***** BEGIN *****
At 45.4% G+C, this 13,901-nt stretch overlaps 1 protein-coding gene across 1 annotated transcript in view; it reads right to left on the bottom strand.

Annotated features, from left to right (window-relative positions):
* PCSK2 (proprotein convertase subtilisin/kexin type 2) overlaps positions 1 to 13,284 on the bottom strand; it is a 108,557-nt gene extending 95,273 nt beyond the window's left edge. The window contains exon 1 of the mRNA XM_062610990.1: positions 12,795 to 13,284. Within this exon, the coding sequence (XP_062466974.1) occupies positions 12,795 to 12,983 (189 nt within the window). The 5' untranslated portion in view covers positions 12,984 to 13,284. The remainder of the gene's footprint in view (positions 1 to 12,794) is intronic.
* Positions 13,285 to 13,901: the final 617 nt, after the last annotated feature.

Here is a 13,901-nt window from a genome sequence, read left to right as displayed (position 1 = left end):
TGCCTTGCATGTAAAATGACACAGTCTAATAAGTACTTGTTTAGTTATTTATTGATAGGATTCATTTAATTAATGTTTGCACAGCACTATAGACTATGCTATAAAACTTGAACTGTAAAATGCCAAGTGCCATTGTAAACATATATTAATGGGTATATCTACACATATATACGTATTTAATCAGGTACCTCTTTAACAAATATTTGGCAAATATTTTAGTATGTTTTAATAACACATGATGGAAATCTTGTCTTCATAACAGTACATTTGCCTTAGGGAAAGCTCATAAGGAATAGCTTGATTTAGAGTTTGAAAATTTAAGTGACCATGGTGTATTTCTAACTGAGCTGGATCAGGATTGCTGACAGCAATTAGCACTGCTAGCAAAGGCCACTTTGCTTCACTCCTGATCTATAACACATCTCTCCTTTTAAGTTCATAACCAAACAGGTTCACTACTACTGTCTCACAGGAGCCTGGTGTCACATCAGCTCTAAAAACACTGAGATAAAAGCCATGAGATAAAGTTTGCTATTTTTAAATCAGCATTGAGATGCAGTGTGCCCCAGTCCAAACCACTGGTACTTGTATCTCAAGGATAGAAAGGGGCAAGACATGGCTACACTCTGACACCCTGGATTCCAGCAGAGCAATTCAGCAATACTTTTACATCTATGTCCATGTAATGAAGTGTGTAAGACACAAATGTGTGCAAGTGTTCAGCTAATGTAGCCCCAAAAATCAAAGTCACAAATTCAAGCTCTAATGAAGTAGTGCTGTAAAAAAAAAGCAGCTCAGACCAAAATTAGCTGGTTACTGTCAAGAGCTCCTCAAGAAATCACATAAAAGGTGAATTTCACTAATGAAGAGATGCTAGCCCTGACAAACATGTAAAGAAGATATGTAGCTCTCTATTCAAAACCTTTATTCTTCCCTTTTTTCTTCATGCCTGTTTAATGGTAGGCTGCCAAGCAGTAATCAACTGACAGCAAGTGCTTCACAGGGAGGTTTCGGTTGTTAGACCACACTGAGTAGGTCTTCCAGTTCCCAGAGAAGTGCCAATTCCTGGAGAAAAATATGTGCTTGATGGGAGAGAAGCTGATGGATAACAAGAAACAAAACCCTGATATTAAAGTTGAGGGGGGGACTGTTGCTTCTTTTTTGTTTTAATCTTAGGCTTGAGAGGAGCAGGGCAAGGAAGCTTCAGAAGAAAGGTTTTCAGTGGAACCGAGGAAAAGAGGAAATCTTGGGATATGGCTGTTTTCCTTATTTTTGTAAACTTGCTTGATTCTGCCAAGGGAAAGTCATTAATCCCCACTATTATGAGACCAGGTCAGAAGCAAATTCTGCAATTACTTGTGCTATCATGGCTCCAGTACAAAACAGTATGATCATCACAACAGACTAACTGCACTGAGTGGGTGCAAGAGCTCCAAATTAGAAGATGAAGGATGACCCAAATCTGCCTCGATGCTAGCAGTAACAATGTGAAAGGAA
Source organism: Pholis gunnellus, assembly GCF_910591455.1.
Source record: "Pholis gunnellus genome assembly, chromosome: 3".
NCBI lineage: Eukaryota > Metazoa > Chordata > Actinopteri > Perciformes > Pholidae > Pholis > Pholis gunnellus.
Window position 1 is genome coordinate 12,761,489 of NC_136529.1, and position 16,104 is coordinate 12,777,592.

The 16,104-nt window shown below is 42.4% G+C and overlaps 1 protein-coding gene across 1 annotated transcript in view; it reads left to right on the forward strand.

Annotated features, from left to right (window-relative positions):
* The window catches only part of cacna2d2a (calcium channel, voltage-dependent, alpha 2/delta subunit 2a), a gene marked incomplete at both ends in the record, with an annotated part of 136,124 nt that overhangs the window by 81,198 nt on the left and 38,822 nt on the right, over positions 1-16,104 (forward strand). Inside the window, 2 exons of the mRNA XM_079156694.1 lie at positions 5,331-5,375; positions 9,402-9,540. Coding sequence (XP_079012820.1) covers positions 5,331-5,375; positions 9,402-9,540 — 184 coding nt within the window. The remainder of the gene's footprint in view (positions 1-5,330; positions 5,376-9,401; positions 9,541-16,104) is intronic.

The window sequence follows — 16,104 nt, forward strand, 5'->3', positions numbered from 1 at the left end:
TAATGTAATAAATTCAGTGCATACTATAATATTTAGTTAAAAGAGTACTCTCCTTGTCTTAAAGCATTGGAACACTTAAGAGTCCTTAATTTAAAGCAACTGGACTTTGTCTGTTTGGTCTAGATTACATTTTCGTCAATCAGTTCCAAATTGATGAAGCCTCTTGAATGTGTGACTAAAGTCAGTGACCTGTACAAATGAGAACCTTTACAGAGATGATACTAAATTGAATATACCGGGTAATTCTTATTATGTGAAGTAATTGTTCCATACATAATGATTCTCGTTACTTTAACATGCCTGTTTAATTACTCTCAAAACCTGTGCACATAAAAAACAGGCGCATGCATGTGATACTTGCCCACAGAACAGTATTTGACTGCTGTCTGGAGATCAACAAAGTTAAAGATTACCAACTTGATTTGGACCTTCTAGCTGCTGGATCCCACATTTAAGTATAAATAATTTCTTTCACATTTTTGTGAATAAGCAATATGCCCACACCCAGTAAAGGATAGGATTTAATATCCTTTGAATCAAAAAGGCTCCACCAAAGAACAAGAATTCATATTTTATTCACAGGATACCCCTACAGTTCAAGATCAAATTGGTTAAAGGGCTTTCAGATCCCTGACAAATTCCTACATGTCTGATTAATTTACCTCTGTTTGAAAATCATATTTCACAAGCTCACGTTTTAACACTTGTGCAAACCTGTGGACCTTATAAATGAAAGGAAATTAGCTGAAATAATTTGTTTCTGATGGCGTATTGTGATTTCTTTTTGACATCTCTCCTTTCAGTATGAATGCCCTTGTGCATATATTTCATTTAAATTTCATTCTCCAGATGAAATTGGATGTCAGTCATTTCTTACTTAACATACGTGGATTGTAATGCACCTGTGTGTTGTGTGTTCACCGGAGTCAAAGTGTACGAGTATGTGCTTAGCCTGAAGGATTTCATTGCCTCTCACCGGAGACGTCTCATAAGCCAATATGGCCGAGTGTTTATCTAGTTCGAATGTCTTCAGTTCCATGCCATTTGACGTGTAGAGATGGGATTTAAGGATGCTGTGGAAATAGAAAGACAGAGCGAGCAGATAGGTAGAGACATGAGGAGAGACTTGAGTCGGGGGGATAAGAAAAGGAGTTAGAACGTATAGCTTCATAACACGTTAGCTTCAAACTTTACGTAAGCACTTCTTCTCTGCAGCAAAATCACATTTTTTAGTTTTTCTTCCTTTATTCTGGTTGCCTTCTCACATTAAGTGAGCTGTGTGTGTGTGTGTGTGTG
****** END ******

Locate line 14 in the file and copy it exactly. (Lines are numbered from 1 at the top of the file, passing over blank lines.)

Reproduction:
The window sequence follows — 16,104 nt, forward strand, 5'->3', positions numbered from 1 at the left end: